Maternal diabetes and obesity influence the fetal epigenome in a largely Hispanic population

  • Heather E. Rizzo (Creator)
  • Elia N Escaname (Creator)
  • Nicholas B. Alana (Creator)
  • Elizabeth Lavender (Creator)
  • Jonathan A L Gelfond (Creator)
  • Roman A. Fernandez (Creator)
  • Matthew Hibbs (Creator)
  • Jonathan M. King (Trinity University) (Creator)
  • Nicholas R. Carr (Creator)
  • Cynthia L Blanco (Creator)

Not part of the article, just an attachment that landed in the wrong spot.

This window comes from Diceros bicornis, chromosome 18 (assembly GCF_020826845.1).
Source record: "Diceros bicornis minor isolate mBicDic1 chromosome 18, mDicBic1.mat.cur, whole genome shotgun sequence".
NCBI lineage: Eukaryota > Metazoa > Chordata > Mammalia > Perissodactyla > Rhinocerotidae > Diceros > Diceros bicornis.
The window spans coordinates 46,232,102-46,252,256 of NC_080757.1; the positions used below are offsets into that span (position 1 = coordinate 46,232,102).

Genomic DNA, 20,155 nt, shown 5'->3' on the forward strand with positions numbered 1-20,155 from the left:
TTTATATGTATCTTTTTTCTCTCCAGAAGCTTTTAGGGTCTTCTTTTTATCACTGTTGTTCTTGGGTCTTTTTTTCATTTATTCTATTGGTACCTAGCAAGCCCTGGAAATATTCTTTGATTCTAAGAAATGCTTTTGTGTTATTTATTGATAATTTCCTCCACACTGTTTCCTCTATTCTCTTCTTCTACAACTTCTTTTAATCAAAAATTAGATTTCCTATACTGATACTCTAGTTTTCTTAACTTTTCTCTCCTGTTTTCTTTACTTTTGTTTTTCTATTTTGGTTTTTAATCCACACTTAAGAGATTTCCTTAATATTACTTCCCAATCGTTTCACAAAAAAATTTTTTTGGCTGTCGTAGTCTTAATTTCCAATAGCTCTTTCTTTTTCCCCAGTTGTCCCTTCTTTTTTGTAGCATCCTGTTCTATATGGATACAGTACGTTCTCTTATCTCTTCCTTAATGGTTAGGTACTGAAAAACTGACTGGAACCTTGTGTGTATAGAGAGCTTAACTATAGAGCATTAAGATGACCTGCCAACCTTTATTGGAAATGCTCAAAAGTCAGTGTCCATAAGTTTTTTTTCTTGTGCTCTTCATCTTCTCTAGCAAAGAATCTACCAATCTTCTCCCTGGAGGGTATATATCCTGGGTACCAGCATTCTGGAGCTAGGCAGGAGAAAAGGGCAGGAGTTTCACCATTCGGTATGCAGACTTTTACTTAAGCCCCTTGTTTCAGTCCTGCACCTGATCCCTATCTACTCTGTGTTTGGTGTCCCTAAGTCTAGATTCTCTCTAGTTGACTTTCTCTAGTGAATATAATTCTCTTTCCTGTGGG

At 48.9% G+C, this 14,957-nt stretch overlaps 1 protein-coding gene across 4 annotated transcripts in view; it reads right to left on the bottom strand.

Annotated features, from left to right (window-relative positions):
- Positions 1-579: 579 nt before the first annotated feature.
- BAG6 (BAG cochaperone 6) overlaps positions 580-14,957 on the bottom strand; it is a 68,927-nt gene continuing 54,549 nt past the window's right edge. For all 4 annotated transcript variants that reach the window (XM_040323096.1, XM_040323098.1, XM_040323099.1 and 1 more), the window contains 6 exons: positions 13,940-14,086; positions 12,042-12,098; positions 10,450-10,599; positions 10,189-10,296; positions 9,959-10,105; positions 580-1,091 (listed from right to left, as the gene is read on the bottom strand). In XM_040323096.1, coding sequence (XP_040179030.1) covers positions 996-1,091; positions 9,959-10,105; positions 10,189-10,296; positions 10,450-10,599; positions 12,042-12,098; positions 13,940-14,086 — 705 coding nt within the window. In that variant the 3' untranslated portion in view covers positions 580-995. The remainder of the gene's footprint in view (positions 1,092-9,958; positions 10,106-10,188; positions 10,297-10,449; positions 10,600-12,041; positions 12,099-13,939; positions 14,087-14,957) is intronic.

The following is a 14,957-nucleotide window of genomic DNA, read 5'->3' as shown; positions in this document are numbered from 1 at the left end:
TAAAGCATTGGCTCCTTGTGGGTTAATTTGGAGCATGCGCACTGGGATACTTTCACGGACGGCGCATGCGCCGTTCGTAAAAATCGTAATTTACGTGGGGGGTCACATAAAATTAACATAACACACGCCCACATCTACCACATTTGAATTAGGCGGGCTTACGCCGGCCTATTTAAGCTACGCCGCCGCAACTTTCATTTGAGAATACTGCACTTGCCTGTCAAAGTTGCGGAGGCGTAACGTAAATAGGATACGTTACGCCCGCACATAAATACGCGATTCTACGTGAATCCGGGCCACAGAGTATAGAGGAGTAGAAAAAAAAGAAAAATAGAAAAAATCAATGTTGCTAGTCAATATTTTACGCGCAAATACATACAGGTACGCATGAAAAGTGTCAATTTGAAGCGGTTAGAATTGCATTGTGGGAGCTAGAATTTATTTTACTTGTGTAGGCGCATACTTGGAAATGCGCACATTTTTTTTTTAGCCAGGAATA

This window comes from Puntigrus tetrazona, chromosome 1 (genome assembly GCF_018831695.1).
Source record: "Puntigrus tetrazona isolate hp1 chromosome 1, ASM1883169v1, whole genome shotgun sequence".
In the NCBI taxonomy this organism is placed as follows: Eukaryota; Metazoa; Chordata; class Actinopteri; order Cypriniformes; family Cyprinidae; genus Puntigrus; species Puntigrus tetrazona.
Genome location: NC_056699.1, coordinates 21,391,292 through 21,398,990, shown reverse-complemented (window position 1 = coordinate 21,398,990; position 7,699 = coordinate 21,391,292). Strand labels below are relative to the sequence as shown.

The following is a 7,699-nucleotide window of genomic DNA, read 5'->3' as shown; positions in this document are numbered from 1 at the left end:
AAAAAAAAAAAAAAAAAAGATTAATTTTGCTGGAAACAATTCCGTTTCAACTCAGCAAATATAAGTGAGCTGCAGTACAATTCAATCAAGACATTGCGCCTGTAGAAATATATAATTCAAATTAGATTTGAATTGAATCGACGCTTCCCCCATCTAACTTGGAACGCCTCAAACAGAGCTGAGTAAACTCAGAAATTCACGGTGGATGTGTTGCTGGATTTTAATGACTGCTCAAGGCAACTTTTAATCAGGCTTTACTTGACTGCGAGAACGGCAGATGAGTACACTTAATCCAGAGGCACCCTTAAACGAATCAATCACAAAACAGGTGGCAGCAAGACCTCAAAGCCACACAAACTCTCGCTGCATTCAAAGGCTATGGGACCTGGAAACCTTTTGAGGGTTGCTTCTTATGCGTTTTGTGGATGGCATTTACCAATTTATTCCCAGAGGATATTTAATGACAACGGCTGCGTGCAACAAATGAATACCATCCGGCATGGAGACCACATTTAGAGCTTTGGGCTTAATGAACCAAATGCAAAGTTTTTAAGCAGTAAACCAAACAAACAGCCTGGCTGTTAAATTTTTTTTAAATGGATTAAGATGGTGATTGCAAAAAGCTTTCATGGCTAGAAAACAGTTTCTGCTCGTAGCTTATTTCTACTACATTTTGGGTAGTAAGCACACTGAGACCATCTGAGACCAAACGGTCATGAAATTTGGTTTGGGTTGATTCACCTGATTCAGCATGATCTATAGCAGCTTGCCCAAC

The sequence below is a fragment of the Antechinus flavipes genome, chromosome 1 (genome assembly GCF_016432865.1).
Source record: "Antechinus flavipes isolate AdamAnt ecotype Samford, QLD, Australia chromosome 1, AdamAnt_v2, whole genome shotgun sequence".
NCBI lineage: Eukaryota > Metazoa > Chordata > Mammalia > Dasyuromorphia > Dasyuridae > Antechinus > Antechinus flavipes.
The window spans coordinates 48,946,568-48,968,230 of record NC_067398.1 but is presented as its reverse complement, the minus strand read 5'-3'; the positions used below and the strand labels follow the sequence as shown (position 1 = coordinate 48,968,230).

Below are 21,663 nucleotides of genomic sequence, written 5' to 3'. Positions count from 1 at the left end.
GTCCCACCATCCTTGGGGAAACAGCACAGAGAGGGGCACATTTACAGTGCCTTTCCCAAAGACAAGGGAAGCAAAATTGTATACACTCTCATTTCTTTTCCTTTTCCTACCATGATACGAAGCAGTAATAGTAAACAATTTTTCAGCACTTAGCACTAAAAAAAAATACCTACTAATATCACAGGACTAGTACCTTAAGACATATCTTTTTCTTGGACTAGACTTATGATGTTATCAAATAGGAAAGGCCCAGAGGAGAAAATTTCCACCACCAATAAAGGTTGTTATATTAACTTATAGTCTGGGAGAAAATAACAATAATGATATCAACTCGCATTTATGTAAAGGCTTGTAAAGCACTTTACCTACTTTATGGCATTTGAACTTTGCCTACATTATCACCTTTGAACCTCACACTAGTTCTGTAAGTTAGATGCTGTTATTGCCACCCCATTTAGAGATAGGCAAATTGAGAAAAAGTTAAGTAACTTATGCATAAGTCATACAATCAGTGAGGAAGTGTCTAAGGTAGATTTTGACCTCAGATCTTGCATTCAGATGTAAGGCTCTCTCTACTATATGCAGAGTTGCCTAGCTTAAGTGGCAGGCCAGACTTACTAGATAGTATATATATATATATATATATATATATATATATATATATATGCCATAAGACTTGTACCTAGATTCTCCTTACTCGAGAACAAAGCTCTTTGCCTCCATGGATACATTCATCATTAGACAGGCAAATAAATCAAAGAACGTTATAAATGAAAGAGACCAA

Abstract Background Obesity and diabetes mellitus are directly implicated in many adverse health consequences in adults as well as in the offspring of obese and diabetic mothers. Hispanic Americans are particularly at risk for obesity, diabetes, and end-stage renal disease. Maternal obesity and/or diabetes through prenatal programming may alter the fetal epigenome increasing the risk of metabolic disease in their offspring. The aims of this study were to determine if maternal obesity or diabetes mellitus during pregnancy results in a change in infant methylation of CpG islands adjacent to targeted genes specific for obesity or diabetes disease pathways in a largely Hispanic population. Methods Methylation levels in the cord blood of 69 newborns were determined using the Illumina Infinium MethylationEPIC BeadChip. Over 850,000 different probe sites were analyzed to determine whether maternal obesity and/or diabetes mellitus directly attributed to differential methylation; epigenome-wide and regional analyses were performed for significant CpG sites. Results Following quality control, agranular leukocyte samples from 69 newborns (23 normal term (NT), 14 diabetes (DM), 23 obese (OB), 9 DM/OB) were analyzed for over 850,000 different probe sites. Contrasts between the NT, DM, OB, and DM/OB were considered. After correction for multiple testing, 15 CpGs showed differential methylation from the NT, associated with 10 differentially methylated genes between the diabetic and non-diabetic subgroups, CCDC110, KALRN, PAG1, GNRH1, SLC2A9, CSRP2BP, HIVEP1, RALGDS, DHX37, and SCNN1D. The effects of diabetes were partly mediated by the altered methylation of HOOK2, LCE3C, and TMEM63B. The effects of obesity were partly mediated by the differential methylation of LTF and DUSP22. Conclusions The presented data highlights the associated altered methylation patterns potentially mediated by maternal diabetes and/or obesity. Larger studies are warranted to investigate the role of both the identified differentially methylated loci and the effects on newborn body composition and future health risk factors for metabolic disease. Additional future consideration should be targeted to the role of Hispanic inheritance. Potential future targeting of transgenerational propagation and developmental programming may reduce population obesity and diabetes risk.
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